Finding out you need a transplant of some kind is an overwhelming and stressful time. It means you will go on the transplant waiting list in the hope that an organ suitable for you will become available. This in itself brings mixed feelings as very often it means someone else will have to die in order for the organ to become available.
No matter how long you are on the waiting list, the last thing you would expect if an organ does become available is for it to be infected. There are strict procedures in place that enable organs of this nature to be rejected as unsuitable, and rightly so. It is actually extremely unlikely for an infected organ transplant to take place, such is the nature of the measures and checks that are in place.
An organ transplant is very often seen as a new lease for life for many people. Many illnesses and conditions can result in an existing organ needing to be replaced for that person to have a better prognosis. The last thing you would want is to discover the organ finally became available, only to be proven to be infected in some way.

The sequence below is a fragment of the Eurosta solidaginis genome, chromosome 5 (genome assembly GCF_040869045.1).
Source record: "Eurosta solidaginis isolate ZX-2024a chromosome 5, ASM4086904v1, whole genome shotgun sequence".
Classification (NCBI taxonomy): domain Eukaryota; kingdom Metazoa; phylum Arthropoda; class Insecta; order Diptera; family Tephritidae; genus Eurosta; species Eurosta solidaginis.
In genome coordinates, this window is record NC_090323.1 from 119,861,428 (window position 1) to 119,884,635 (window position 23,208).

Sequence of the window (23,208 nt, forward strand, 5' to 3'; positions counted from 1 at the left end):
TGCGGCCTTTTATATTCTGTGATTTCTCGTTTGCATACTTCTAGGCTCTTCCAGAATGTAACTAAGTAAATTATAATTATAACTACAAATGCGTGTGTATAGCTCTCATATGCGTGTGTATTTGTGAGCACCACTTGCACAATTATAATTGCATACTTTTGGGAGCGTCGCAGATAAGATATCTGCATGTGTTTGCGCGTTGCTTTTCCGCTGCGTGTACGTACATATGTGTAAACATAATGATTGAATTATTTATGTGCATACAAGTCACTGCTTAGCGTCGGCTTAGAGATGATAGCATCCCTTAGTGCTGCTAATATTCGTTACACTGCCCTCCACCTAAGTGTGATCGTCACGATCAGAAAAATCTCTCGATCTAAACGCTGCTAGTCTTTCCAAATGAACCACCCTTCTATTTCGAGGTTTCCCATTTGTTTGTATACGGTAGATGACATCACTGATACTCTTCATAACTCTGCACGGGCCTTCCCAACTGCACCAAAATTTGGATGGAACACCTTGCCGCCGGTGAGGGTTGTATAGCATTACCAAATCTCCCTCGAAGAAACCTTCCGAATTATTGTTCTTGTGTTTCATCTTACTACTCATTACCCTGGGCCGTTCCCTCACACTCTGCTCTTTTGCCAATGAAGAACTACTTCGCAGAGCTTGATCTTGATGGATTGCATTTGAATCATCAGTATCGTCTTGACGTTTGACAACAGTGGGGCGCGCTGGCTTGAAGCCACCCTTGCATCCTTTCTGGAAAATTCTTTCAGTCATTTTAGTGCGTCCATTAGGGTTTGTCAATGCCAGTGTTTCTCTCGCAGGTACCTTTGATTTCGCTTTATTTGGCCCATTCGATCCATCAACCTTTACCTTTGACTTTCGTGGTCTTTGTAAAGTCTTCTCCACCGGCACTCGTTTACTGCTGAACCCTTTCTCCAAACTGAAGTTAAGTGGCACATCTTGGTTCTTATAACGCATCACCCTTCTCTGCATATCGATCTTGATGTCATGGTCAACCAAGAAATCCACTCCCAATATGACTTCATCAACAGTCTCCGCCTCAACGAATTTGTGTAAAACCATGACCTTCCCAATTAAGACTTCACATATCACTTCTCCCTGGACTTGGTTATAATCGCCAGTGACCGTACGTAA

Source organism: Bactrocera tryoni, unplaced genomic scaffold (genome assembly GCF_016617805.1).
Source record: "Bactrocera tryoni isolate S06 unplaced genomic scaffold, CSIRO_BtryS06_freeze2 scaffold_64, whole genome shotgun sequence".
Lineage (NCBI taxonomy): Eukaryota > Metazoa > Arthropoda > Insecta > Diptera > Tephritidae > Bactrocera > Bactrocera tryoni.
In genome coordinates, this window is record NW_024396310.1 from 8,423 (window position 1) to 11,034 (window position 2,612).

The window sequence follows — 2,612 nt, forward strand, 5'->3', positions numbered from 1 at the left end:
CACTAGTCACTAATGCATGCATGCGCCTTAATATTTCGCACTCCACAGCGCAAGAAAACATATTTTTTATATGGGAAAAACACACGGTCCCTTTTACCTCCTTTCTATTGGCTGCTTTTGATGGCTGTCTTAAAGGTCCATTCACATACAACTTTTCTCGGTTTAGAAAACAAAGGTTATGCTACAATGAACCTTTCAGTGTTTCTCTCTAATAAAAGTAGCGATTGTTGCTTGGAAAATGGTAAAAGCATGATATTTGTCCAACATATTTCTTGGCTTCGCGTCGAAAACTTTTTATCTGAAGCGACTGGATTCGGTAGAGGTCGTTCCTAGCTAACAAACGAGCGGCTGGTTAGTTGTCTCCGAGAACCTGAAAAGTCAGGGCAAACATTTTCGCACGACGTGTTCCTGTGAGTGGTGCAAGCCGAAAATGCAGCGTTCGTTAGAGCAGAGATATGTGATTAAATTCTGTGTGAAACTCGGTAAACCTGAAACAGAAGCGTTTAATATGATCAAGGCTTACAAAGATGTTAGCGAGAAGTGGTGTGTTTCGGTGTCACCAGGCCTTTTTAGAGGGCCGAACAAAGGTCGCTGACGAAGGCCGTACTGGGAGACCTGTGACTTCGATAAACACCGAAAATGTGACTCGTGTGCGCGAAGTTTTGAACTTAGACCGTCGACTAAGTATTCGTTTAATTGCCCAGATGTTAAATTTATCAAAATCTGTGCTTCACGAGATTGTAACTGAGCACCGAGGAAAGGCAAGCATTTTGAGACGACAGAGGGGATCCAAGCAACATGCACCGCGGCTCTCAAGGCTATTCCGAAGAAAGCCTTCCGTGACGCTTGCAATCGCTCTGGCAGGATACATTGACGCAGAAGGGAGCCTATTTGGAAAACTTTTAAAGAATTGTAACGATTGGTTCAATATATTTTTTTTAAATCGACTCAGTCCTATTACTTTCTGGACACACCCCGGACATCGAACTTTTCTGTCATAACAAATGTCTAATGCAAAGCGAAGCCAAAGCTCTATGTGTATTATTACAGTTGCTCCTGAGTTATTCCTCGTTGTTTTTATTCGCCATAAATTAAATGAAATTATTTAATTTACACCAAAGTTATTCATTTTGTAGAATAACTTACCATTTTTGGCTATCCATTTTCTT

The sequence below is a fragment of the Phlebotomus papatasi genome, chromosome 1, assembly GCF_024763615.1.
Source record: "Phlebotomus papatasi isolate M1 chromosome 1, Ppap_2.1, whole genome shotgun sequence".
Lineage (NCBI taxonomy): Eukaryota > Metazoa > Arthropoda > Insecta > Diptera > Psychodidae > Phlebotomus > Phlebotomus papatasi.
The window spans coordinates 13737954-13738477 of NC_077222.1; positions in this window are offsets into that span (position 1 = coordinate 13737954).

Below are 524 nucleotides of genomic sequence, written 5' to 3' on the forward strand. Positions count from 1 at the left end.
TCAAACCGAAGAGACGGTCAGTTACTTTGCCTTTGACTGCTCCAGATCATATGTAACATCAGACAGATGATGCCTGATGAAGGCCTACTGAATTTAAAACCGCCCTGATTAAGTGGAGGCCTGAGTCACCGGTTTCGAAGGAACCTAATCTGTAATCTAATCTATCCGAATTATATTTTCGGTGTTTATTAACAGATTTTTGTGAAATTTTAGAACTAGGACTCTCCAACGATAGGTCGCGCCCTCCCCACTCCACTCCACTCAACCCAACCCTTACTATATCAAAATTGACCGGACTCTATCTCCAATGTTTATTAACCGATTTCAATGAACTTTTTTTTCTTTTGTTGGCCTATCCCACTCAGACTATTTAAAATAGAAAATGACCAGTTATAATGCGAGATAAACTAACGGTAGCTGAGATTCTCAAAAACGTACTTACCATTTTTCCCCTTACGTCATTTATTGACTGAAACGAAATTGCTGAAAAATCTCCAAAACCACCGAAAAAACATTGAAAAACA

Is it common to receive an infected organ transplant?
Organ transplants take place as often as the supply of organs will allow. Despite the fact there is a waiting list for organs, medics take the very highest of care in choosing the most appropriate organs for each individual. If there is any chance of infection or a diseased organ is considered, it will promptly be rejected as being suitable for a transplant procedure. There are strict procedures in place to ensure they are safe to use. Infections are actually extremely rare in this way and most transplants are not affected.
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Date Published: November 30, 2014
Author: David Brown